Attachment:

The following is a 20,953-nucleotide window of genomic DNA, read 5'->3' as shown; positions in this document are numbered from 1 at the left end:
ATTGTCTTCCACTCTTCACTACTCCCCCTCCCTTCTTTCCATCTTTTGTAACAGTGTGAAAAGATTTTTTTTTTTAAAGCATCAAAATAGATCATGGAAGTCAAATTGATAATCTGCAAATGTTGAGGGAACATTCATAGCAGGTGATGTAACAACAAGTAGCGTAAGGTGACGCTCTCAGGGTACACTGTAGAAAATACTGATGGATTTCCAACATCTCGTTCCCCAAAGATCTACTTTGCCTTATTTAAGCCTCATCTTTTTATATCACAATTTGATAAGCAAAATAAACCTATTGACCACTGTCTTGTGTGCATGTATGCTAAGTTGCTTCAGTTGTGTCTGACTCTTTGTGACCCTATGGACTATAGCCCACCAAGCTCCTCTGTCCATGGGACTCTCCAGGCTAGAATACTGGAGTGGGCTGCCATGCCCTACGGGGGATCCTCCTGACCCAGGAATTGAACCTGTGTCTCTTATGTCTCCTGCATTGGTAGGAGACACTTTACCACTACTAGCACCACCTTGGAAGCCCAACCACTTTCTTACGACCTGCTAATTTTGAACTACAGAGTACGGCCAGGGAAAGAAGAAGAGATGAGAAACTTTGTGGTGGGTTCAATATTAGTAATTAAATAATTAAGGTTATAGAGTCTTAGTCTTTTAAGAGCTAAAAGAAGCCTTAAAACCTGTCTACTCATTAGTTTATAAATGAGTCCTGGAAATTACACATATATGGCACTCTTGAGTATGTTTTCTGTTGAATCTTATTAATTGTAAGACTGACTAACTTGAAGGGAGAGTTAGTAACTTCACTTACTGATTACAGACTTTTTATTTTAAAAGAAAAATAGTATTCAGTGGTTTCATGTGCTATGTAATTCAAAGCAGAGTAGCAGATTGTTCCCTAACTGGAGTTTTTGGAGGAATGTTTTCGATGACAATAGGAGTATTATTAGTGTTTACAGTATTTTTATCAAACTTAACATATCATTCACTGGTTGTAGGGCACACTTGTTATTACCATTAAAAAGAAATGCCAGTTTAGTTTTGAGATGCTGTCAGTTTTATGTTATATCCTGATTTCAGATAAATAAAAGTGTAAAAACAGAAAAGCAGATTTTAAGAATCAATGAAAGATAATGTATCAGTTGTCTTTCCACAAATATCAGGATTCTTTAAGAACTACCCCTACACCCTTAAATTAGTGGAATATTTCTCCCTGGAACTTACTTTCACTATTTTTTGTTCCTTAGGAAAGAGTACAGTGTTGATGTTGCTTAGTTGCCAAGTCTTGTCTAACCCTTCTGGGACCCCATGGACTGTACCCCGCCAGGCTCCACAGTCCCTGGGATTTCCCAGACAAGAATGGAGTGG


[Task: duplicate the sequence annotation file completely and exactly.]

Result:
The following is a 20,953-nucleotide window of genomic DNA, read 5'->3' as shown; positions in this document are numbered from 1 at the left end:
ATTGTCTTCCACTCTTCACTACTCCCCCTCCCTTCTTTCCATCTTTTGTAACAGTGTGAAAAGATTTTTTTTTTTAAAGCATCAAAATAGATCATGGAAGTCAAATTGATAATCTGCAAATGTTGAGGGAACATTCATAGCAGGTGATGTAACAACAAGTAGCGTAAGGTGACGCTCTCAGGGTACACTGTAGAAAATACTGATGGATTTCCAACATCTCGTTCCCCAAAGATCTACTTTGCCTTATTTAAGCCTCATCTTTTTATATCACAATTTGATAAGCAAAATAAACCTATTGACCACTGTCTTGTGTGCATGTATGCTAAGTTGCTTCAGTTGTGTCTGACTCTTTGTGACCCTATGGACTATAGCCCACCAAGCTCCTCTGTCCATGGGACTCTCCAGGCTAGAATACTGGAGTGGGCTGCCATGCCCTACGGGGGATCCTCCTGACCCAGGAATTGAACCTGTGTCTCTTATGTCTCCTGCATTGGTAGGAGACACTTTACCACTACTAGCACCACCTTGGAAGCCCAACCACTTTCTTACGACCTGCTAATTTTGAACTACAGAGTACGGCCAGGGAAAGAAGAAGAGATGAGAAACTTTGTGGTGGGTTCAATATTAGTAATTAAATAATTAAGGTTATAGAGTCTTAGTCTTTTAAGAGCTAAAAGAAGCCTTAAAACCTGTCTACTCATTAGTTTATAAATGAGTCCTGGAAATTACACATATATGGCACTCTTGAGTATGTTTTCTGTTGAATCTTATTAATTGTAAGACTGACTAACTTGAAGGGAGAGTTAGTAACTTCACTTACTGATTACAGACTTTTTATTTTAAAAGAAAAATAGTATTCAGTGGTTTCATGTGCTATGTAATTCAAAGCAGAGTAGCAGATTGTTCCCTAACTGGAGTTTTTGGAGGAATGTTTTCGATGACAATAGGAGTATTATTAGTGTTTACAGTATTTTTATCAAACTTAACATATCATTCACTGGTTGTAGGGCACACTTGTTATTACCATTAAAAAGAAATGCCAGTTTAGTTTTGAGATGCTGTCAGTTTTATGTTATATCCTGATTTCAGATAAATAAAAGTGTAAAAACAGAAAAGCAGATTTTAAGAATCAATGAAAGATAATGTATCAGTTGTCTTTCCACAAATATCAGGATTCTTTAAGAACTACCCCTACACCCTTAAATTAGTGGAATATTTCTCCCTGGAACTTACTTTCACTATTTTTTGTTCCTTAGGAAAGAGTACAGTGTTGATGTTGCTTAGTTGCCAAGTCTTGTCTAACCCTTCTGGGACCCCATGGACTGTACCCCGCCAGGCTCCACAGTCCCTGGGATTTCCCAGACAAGAATGGAGTGG